Preserving the People’s Post Office demonstrates how a patronizing attitude toward the individual postal patron — “Aunt Minnie” — that accompanies a corporate mindset has caused service reductions for the general public, as the relentless pressure of corporate demands for receiving preferential services burdens the citizenry more and more. Instead of focusing on new ways for our government to serve its citizens through the Postal Service, service reductions — such as closing post offices, removing collection boxes, and ending door delivery — have shifted emphasis to business practices focusing on how much the traffic will bear, further diminishing the spirit of public service. The recent push for postal “reform” legislation demonstrates the degree to which the public has been marginalized. Postal Service management, major mailers, corporate ideologues, business competitors, postmaster associations and the beleaguered postal unions have all been included in this legislative process, but there has been a noticeable absence — the consumer, who has been excluded from having a seat at the table. Instead of being discarded, as they largely should have been, the recommendations of the recent corporate dominated President’s Commission on the Postal Service, which were not public service oriented, are apparent in the legislation.
Postal unions and postmaster associations represent memberships committed to serving patrons, and these organizations do show a willingness to reach out to consumers. But the American Postal Workers Union has been the sole union voice consistently advocating the universal public service principle. Greater efforts on this front could reap even larger rewards for both postal employees and postal patrons, as united they could forge jointly a more robust and vital Postal Service. An annual “Postal Appreciation Day” held in towns throughout America, replete with a parade to the downtown post office, would provide an opportunity for postal workers and postal patrons to unite, interact, and demonstrate their shared esteem for this valuable public institution.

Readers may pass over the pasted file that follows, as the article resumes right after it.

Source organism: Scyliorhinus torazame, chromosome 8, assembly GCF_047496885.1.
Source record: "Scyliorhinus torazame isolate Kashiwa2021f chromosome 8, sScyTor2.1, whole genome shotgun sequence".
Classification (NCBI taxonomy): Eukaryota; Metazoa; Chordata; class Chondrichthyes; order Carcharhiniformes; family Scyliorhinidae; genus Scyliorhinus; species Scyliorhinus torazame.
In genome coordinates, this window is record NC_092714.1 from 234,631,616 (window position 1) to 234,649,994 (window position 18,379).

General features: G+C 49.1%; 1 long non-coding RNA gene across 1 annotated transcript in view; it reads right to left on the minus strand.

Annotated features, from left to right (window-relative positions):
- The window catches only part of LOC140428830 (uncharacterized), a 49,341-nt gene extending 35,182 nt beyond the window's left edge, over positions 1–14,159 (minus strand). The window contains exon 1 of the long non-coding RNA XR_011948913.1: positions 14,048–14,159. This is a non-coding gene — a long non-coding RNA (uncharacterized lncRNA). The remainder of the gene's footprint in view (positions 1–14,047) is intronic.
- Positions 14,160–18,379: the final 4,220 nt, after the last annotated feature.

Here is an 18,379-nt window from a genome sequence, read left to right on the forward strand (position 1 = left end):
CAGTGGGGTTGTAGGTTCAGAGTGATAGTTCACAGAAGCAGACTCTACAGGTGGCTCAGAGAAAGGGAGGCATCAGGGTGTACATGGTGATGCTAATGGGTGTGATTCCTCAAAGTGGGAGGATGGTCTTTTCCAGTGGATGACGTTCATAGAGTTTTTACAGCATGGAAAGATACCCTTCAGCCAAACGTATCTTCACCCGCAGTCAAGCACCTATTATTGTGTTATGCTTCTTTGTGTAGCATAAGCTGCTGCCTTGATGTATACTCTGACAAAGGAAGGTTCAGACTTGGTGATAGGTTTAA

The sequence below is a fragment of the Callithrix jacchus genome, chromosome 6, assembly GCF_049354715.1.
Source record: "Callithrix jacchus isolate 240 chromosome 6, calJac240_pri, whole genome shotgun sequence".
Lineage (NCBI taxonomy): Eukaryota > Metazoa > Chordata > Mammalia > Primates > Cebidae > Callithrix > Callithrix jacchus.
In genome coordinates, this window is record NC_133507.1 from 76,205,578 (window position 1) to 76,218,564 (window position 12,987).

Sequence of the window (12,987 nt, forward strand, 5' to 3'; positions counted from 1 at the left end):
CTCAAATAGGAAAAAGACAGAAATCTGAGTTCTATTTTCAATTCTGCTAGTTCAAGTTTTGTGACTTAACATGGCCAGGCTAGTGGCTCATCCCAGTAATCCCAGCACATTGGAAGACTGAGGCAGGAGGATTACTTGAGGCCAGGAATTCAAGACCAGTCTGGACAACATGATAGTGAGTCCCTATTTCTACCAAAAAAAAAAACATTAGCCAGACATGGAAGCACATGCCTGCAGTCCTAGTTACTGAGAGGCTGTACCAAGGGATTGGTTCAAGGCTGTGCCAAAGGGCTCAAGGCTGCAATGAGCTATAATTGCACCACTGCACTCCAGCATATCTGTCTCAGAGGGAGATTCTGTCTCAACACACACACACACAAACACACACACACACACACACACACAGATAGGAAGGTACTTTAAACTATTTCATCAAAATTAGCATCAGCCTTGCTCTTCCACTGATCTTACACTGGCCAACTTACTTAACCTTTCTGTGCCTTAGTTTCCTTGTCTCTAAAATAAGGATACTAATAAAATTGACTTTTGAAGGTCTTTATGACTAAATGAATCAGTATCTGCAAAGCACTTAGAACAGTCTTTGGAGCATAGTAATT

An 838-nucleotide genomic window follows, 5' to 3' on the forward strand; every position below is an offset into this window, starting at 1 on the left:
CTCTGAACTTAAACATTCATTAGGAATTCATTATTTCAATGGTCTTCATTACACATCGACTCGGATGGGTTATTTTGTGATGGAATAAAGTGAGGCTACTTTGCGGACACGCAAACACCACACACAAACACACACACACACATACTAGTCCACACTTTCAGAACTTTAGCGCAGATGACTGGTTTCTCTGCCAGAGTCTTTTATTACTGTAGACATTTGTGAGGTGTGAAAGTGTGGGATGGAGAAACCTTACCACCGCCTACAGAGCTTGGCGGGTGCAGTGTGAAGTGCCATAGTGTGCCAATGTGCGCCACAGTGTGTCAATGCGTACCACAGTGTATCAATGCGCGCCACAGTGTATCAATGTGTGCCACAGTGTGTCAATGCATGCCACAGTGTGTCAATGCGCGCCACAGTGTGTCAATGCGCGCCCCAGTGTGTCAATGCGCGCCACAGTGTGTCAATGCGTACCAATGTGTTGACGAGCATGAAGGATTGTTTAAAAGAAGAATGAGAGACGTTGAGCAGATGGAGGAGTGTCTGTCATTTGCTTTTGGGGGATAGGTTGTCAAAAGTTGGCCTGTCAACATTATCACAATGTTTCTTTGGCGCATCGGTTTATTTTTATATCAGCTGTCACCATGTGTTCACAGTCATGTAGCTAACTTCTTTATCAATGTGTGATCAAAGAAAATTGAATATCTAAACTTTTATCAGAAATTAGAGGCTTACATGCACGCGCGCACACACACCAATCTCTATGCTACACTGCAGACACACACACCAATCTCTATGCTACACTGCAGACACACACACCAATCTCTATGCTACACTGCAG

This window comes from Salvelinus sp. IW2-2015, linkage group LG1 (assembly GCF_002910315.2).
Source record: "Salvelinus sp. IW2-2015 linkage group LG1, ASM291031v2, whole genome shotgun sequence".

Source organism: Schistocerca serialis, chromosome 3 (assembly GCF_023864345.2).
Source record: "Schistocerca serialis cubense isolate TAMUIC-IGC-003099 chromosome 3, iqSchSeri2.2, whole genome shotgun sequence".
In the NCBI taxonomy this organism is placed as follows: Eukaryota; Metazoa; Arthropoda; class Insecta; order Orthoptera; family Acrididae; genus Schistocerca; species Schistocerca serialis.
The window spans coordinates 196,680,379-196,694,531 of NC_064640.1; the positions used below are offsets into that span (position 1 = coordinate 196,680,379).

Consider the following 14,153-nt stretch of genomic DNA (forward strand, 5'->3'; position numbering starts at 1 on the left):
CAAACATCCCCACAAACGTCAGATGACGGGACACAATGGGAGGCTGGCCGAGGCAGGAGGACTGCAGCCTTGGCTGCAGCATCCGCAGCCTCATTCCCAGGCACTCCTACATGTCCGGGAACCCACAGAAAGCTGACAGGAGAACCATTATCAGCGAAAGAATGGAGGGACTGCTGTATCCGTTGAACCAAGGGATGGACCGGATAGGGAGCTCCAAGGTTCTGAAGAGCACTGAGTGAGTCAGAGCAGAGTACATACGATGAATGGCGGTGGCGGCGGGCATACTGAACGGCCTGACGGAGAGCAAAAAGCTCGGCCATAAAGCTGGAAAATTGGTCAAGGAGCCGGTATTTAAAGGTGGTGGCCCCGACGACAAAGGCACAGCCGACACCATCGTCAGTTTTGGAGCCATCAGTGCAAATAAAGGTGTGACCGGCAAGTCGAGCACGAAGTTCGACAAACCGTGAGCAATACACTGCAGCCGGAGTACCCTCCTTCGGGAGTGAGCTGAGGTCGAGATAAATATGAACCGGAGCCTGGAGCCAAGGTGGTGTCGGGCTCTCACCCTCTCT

Fortunately there is a single solution that would go a long way toward solving this lack of organized and skilled consumer participation — the proposal for an independent non-profit Post Office Consumer Action Group (POCAG). Several million people would join. All that is required is a simple law directing the Postal Service to send residential postal patrons a letter twice-a-year giving them the opportunity to pay a small amount of dues in order to join POCAG. Postal officials have been putting off this proposal for decades, but their excuses for not delivering materials making consumers aware of POCAG become more and more indefensible: The Postal Service has now begun delivering postcards to all residences nationwide carrying postal promotional messages from cartoon characters. So why not send a notice for POCAG? Through this suggested action group, residential postal consumers can become organized, as Mr. Shaw describes, to shape consumer-friendly postal policies and create an expanding and vigorous American postal system that would make our first Postmaster General Benjamin Franklin proud.
For more information contact firstname.lastname@example.org or send an old fashioned letter to Mr. Christopher Shaw, P.O. Box 19367, Washington, DC 20036.